NCPA - National Center for Policy Analysis


October 3, 2005

The Endangered Species Act (ESA) tramples property rights while doing little to protect endangered species, says Jay Lehr of the Heartland Institute. Environmentalists love the Act because it allows activists to sue the government and property owners to stop development.

However, the Property Rights Foundation on America has developed an alternative to the ESA that would benefit species and landowners:

  • Endangered species listings should be based on independent, peer-reviewed science and DNA testing, with scientists who are not employed with the government or environmental organizations.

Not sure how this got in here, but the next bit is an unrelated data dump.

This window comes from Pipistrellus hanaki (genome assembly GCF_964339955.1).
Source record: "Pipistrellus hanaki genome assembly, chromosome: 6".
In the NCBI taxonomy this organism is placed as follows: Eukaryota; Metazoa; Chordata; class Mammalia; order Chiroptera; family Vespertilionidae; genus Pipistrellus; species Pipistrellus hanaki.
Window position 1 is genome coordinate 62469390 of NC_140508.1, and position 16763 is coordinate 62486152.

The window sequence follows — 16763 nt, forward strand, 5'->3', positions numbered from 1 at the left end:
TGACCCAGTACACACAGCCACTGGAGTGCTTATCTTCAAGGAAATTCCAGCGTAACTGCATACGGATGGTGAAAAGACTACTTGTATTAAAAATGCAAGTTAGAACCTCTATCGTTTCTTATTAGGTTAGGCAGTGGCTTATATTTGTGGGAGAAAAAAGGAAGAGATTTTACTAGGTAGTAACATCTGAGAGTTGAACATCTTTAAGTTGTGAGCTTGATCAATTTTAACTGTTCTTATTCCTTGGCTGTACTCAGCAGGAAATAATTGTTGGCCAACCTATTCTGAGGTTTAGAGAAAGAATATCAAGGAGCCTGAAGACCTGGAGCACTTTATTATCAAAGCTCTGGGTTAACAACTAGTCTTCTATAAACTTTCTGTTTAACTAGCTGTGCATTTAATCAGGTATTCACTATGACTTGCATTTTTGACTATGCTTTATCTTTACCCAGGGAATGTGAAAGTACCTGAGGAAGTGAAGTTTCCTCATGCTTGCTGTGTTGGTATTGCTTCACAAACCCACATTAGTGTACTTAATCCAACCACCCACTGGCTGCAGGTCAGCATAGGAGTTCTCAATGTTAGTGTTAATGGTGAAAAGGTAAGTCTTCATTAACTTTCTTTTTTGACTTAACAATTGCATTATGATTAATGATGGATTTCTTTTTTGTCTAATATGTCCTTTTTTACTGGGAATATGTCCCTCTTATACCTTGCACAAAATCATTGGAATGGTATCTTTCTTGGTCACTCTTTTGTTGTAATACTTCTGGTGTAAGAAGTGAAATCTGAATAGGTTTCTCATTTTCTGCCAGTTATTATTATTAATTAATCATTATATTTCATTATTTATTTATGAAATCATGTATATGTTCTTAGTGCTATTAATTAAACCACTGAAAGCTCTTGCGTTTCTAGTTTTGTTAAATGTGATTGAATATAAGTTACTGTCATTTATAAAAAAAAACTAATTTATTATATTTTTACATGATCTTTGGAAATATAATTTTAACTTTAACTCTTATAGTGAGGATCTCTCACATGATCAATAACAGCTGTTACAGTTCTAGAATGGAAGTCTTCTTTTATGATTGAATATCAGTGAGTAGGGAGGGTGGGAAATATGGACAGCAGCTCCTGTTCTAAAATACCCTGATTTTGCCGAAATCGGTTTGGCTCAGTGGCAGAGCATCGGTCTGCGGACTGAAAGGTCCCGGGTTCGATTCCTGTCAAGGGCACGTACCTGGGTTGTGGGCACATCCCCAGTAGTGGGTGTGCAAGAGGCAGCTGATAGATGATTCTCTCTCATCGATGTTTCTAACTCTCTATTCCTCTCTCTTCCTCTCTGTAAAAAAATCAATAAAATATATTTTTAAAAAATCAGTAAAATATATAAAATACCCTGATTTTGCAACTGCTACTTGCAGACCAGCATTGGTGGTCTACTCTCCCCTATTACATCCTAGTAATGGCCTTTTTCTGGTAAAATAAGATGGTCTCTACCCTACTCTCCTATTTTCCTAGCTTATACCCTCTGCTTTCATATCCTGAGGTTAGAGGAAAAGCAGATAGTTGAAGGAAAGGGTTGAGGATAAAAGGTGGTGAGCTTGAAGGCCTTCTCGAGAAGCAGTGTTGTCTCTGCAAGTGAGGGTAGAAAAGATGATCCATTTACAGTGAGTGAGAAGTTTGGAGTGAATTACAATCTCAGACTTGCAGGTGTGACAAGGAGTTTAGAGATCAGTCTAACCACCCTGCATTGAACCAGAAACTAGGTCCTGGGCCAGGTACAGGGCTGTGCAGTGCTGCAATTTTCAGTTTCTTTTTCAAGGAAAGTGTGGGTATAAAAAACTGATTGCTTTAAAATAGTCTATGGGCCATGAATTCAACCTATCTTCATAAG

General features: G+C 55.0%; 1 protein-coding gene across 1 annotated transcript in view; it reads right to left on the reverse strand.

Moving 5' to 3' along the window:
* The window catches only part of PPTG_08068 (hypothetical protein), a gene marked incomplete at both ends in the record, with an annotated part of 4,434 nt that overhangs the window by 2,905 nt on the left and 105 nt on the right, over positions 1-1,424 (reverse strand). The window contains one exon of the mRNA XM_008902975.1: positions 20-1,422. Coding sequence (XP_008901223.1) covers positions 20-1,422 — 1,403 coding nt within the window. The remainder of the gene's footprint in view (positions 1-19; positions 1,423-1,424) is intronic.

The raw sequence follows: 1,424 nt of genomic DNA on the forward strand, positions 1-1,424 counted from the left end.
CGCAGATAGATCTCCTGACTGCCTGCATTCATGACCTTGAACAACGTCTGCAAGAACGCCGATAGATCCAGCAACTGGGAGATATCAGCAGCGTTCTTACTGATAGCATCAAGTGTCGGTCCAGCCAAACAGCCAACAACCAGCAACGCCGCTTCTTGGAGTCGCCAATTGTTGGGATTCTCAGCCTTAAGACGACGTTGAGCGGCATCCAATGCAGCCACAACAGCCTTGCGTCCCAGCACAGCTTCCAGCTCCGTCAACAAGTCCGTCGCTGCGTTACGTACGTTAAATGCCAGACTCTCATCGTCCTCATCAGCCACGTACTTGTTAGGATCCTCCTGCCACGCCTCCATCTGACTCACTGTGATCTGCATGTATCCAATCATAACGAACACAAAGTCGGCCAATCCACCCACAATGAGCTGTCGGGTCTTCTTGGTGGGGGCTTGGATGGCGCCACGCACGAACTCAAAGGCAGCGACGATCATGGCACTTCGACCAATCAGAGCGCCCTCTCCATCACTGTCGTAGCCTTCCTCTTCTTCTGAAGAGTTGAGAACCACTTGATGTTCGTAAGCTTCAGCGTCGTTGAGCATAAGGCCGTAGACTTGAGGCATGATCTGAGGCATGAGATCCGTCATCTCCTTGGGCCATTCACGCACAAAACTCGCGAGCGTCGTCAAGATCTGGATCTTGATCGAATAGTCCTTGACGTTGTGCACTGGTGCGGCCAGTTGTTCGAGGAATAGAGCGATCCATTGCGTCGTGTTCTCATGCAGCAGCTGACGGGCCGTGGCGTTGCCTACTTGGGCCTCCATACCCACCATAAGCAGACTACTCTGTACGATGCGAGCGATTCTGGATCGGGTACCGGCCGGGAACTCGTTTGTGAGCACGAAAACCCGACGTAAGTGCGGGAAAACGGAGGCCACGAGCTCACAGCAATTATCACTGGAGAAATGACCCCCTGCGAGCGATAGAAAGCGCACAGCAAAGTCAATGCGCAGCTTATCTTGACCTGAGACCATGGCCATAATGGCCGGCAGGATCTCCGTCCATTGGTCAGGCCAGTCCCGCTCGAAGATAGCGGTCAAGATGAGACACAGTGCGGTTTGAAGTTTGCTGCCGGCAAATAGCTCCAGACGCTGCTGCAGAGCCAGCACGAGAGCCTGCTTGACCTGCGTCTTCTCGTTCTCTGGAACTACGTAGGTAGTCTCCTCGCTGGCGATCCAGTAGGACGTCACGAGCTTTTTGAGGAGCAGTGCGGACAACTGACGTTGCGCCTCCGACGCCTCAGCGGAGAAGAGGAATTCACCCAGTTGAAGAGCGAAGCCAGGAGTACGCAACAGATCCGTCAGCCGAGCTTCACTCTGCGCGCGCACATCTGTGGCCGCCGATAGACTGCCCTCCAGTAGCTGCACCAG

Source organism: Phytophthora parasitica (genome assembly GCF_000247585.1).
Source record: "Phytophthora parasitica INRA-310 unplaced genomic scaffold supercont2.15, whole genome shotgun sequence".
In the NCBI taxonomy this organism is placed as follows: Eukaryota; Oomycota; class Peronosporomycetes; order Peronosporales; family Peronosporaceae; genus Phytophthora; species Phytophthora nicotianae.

• Habitat designated for species protection should be independently reviewed for quality, and all current habitat should be inventoried before designating any new habitat.
  • The U.S. Department of Interior should establish a Private Property Rights Ombudsman to represent the interests of property owners.
  • Citizens should be allowed to volunteer private land for habitat reserves and operate reserves with compensation.

Animal lovers and property owners should not be divided over protecting critters while preserving property rights, says Lehr.

Source: Jay Lehr, "How to Fix the Endangered Species Act," Environment and Climate News, Heartland Institute, August 2005.


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